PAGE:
18 150 [94] F. Barth and J. Fawell. The Water Framework Directive and European Water Policy. Ecotoxicolog y and environmental safety. Vol. 50, No. 2, 2001, pp [95] SDA. Technical regulation for the control and management of wastewater discharges into the sewer system in the capital district. S. D. d [97] SDA. Water quality objectives for the Salitre, Fucha and Tunjuelo Rivers 2008 [98] SDA. Technical regulation for the control and management of wastewater discharges into the Salitre, Fucha and Tunjuelo Rivers and Torca, [96] CCME.. Canadian Environmental Quality Guidelines - Canadian Water Quality Guidelines for the Protection of Aquatic Life, Canadian Council of Ministers of the Environment, Archivo, Grupo de Estudios en Sostenibilidad Urbana y Regional (SUR). Departamento de Ingeniería Civil y Ambiental. Universidad de los Andes.

Sewerage Management System for Reduction of River Pollution

Sewerage Management System for Reduction of River Pollution Sewerage Management System for Reduction of River Pollution Peter Hartwig Germany Content page: 1 Introduction 1 2 Total emissions 3 3 Discharge from the wastewater treatment plants 4 4 Discharge from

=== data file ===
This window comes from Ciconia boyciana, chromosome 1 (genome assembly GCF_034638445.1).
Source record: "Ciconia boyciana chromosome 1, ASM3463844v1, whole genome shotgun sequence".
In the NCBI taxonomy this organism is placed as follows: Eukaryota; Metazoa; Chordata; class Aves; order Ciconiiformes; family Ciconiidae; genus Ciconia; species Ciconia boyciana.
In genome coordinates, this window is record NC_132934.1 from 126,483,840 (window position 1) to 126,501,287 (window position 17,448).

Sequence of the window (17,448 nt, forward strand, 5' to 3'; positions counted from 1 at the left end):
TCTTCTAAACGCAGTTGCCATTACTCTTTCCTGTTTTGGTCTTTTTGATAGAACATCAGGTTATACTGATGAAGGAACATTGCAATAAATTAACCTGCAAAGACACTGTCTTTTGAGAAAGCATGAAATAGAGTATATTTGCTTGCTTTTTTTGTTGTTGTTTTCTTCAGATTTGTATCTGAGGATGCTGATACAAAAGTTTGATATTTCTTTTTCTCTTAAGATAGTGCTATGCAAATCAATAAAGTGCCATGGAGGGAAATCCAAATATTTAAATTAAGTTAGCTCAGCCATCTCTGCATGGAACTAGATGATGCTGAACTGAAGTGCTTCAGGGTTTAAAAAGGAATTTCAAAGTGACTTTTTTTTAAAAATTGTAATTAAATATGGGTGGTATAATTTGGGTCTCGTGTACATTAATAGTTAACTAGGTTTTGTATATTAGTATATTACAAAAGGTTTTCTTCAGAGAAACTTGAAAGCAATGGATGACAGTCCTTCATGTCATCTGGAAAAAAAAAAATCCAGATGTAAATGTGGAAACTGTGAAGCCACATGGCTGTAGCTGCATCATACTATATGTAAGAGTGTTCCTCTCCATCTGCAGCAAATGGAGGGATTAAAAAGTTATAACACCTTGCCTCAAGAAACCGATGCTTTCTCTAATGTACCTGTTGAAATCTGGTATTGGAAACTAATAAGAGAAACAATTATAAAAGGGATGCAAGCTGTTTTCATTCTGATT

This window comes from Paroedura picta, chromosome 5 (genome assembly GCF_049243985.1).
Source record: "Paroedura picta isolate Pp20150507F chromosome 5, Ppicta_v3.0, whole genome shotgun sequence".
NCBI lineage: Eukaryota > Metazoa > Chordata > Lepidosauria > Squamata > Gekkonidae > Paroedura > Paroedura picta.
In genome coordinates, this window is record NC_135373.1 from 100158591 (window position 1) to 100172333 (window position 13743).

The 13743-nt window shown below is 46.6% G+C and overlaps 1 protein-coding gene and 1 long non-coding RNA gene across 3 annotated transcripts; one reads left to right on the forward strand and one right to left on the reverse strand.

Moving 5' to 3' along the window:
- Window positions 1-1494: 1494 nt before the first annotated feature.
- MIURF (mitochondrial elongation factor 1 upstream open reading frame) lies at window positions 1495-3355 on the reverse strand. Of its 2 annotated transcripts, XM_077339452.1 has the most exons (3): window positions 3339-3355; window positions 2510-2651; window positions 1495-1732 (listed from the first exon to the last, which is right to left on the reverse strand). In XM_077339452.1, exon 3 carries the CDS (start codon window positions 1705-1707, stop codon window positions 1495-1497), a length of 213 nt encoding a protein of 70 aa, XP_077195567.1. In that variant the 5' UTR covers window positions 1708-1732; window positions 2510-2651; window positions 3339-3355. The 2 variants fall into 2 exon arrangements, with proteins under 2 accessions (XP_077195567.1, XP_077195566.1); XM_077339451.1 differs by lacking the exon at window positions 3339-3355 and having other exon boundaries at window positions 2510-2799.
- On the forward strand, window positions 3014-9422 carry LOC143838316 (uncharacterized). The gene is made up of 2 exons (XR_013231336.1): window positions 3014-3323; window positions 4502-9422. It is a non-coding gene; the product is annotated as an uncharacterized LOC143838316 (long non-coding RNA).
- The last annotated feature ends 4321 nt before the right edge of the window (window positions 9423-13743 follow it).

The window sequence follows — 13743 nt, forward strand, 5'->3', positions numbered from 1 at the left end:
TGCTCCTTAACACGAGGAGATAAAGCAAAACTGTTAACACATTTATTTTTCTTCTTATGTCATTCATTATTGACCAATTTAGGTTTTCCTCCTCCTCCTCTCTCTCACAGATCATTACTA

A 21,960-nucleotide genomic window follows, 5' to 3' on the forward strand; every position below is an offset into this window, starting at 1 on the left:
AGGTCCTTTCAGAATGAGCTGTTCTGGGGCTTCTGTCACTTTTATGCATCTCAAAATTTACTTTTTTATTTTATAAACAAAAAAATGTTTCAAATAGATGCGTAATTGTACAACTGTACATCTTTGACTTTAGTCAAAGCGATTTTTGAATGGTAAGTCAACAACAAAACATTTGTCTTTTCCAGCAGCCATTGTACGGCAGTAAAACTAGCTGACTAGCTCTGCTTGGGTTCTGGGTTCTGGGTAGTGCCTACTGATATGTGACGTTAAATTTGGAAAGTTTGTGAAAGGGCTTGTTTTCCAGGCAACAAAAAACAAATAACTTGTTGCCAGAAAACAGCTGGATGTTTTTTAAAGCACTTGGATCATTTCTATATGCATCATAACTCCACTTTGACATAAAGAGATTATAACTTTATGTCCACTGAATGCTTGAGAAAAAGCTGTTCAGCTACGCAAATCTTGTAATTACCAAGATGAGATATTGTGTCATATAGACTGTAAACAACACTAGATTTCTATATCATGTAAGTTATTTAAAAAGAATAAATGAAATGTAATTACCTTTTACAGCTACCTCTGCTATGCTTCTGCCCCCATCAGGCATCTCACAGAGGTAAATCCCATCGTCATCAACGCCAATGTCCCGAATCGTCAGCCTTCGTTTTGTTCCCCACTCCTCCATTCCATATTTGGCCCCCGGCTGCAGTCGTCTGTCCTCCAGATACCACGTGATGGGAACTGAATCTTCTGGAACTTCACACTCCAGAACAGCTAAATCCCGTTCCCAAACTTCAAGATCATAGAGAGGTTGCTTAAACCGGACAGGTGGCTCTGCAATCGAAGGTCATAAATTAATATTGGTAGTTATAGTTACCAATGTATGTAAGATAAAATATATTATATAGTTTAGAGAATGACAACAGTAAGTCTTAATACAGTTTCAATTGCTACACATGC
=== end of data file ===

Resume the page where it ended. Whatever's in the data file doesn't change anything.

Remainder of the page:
More information

WATER QUALITY MONITORING AND APPLICATION OF HYDROLOGICAL MODELING TOOLS AT A WASTEWATER IRRIGATION SITE IN NAM DINH, VIETNAM

WATER QUALITY MONITORING AND APPLICATION OF HYDROLOGICAL MODELING TOOLS AT A WASTEWATER IRRIGATION SITE IN NAM DINH, VIETNAM WATER QUALITY MONITORING AND APPLICATION OF HYDROLOGICAL MODELING TOOLS AT A WASTEWATER IRRIGATION SITE IN NAM DINH, VIETNAM LeifBasherg (1) OlujZejlllJul Jessen (1) INTRODUCTION The current paper is the

More information